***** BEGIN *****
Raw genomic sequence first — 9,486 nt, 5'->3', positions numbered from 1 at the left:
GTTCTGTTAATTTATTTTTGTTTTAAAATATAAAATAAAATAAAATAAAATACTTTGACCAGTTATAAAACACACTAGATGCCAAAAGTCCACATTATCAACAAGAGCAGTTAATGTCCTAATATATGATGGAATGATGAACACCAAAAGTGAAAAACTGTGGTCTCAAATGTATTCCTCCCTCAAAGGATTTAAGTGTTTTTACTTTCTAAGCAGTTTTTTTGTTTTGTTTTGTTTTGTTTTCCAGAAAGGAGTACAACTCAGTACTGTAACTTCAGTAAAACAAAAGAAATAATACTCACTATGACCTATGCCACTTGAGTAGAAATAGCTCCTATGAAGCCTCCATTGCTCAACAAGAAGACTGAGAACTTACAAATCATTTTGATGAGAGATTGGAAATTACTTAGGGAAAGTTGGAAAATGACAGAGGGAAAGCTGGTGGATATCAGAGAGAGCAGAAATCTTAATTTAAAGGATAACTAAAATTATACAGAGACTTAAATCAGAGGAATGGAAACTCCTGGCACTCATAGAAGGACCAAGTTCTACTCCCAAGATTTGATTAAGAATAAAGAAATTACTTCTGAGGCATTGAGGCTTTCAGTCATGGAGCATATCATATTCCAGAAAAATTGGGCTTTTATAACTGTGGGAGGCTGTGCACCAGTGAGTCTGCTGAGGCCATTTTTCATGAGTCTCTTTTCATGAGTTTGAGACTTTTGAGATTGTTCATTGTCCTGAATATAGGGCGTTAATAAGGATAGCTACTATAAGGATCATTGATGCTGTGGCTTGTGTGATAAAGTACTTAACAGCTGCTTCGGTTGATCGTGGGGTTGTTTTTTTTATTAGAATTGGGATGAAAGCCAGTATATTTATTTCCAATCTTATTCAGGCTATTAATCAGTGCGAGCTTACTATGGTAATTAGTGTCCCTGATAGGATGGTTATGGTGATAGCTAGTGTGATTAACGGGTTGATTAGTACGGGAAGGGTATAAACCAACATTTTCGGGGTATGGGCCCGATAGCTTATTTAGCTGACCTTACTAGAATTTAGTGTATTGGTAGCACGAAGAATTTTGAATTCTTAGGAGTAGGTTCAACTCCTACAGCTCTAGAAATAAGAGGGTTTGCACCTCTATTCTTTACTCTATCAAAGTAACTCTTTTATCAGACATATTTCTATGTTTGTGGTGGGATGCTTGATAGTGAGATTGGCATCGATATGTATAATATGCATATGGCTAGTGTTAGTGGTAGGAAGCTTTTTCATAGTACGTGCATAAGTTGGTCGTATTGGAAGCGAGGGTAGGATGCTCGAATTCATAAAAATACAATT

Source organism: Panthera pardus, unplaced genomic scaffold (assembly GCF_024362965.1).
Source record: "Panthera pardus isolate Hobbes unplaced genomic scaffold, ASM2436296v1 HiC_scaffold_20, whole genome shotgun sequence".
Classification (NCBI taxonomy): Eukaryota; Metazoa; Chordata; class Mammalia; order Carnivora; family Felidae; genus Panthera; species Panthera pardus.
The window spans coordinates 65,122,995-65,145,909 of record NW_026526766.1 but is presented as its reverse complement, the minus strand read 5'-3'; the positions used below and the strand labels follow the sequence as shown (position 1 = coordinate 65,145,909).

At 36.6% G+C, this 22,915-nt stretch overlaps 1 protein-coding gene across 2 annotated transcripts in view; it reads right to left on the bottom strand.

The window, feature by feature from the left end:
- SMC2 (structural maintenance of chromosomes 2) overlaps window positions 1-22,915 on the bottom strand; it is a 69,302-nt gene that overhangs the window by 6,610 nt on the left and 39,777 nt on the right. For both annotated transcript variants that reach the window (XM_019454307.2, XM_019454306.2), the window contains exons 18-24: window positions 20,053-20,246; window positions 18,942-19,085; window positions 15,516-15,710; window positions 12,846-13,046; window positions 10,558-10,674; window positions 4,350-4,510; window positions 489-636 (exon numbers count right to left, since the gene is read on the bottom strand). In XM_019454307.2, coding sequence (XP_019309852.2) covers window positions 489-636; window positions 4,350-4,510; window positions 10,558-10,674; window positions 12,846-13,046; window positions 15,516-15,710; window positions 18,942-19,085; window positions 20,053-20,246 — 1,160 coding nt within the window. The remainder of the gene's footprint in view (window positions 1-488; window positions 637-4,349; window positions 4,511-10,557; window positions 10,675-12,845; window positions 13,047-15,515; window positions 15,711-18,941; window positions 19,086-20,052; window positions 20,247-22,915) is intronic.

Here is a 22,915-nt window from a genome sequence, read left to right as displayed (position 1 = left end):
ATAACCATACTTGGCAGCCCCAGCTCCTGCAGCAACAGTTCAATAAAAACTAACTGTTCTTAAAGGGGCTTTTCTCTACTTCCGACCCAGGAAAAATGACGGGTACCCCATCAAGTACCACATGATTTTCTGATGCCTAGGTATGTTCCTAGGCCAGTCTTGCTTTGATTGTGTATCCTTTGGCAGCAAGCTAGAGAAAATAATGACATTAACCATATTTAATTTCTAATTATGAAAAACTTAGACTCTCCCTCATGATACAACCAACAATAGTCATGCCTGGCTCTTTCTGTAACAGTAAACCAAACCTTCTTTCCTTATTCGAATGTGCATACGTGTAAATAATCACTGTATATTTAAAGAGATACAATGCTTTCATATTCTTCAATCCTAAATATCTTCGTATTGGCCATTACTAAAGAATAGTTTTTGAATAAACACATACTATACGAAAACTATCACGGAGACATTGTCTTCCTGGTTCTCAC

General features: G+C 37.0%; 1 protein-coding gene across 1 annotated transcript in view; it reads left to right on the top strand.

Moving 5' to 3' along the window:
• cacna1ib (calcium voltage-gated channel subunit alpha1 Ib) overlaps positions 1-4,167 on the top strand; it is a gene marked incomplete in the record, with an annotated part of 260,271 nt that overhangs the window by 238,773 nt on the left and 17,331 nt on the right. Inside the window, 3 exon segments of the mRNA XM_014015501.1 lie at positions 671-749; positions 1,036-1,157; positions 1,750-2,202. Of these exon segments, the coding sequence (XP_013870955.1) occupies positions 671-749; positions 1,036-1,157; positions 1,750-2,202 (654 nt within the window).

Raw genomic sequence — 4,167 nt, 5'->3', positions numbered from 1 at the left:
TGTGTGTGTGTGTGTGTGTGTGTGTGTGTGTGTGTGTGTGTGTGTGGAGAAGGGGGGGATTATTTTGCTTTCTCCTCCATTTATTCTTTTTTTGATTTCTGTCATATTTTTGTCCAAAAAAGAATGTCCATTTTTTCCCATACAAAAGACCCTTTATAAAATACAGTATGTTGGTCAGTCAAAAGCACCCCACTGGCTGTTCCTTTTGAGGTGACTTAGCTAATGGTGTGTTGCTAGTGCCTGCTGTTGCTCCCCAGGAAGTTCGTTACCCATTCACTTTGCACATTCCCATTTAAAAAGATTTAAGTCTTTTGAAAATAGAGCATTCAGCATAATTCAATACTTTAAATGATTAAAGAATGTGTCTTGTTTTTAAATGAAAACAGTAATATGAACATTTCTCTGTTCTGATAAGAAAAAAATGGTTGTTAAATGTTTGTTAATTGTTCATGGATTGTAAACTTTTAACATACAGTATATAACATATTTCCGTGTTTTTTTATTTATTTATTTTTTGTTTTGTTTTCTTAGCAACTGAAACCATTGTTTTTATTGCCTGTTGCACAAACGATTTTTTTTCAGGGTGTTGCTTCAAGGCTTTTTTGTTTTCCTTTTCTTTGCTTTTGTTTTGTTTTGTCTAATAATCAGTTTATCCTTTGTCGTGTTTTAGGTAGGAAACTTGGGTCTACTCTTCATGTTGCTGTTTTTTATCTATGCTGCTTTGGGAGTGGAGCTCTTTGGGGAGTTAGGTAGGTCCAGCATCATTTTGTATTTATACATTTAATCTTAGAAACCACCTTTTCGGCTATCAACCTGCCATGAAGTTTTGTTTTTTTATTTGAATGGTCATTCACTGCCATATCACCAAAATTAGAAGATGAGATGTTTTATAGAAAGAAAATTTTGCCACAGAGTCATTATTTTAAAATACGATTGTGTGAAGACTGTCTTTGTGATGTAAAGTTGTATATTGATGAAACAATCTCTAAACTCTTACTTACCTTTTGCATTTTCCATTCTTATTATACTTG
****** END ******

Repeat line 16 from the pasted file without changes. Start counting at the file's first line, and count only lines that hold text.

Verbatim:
TGTGTGTGTGTGTGTGTGTGTGTGTGTGTGTGTGTGTGTGTGTGTGGAGAAGGGGGGGATTATTTTGCTTTCTCCTCCATTTATTCTTTTTTTGATTTCTGTCATATTTTTGTCCAAAAAAGAATGTCCATTTTTTCCCATACAAAAGACCCTTTATAAAATACAGTATGTTGGTCAGTCAAAAGCACCCCACTGGCTGTTCCTTTTGAGGTGACTTAGCTAATGGTGTGTTGCTAGTGCCTGCTGTTGCTCCCCAGGAAGTTCGTTACCCATTCACTTTGCACATTCCCATTTAAAAAGATTTAAGTCTTTTGAAAATAGAGCATTCAGCATAATTCAATACTTTAAATGATTAAAGAATGTGTCTTGTTTTTAAATGAAAACAGTAATATGAACATTTCTCTGTTCTGATAAGAAAAAAATGGTTGTTAAATGTTTGTTAATTGTTCATGGATTGTAAACTTTTAACATACAGTATATAACATATTTCCGTGTTTTTTTATTTATTTATTTTTTGTTTTGTTTTCTTAGCAACTGAAACCATTGTTTTTATTGCCTGTTGCACAAACGATTTTTTTTCAGGGTGTTGCTTCAAGGCTTTTTTGTTTTCCTTTTCTTTGCTTTTGTTTTGTTTTGTCTAATAATCAGTTTATCCTTTGTCGTGTTTTAGGTAGGAAACTTGGGTCTACTCTTCATGTTGCTGTTTTTTATCTATGCTGCTTTGGGAGTGGAGCTCTTTGGGGAGTTAGGTAGGTCCAGCATCATTTTGTATTTATACATTTAATCTTAGAAACCACCTTTTCGGCTATCAACCTGCCATGAAGTTTTGTTTTTTTATTTGAATGGTCATTCACTGCCATATCACCAAAATTAGAAGATGAGATGTTTTATAGAAAGAAAATTTTGCCACAGAGTCATTATTTTAAAATACGATTGTGTGAAGACTGTCTTTGTGATGTAAAGTTGTATATTGATGAAACAATCTCTAAACTCTTACTTACCTTTTGCATTTTCCATTCTTATTATACTTG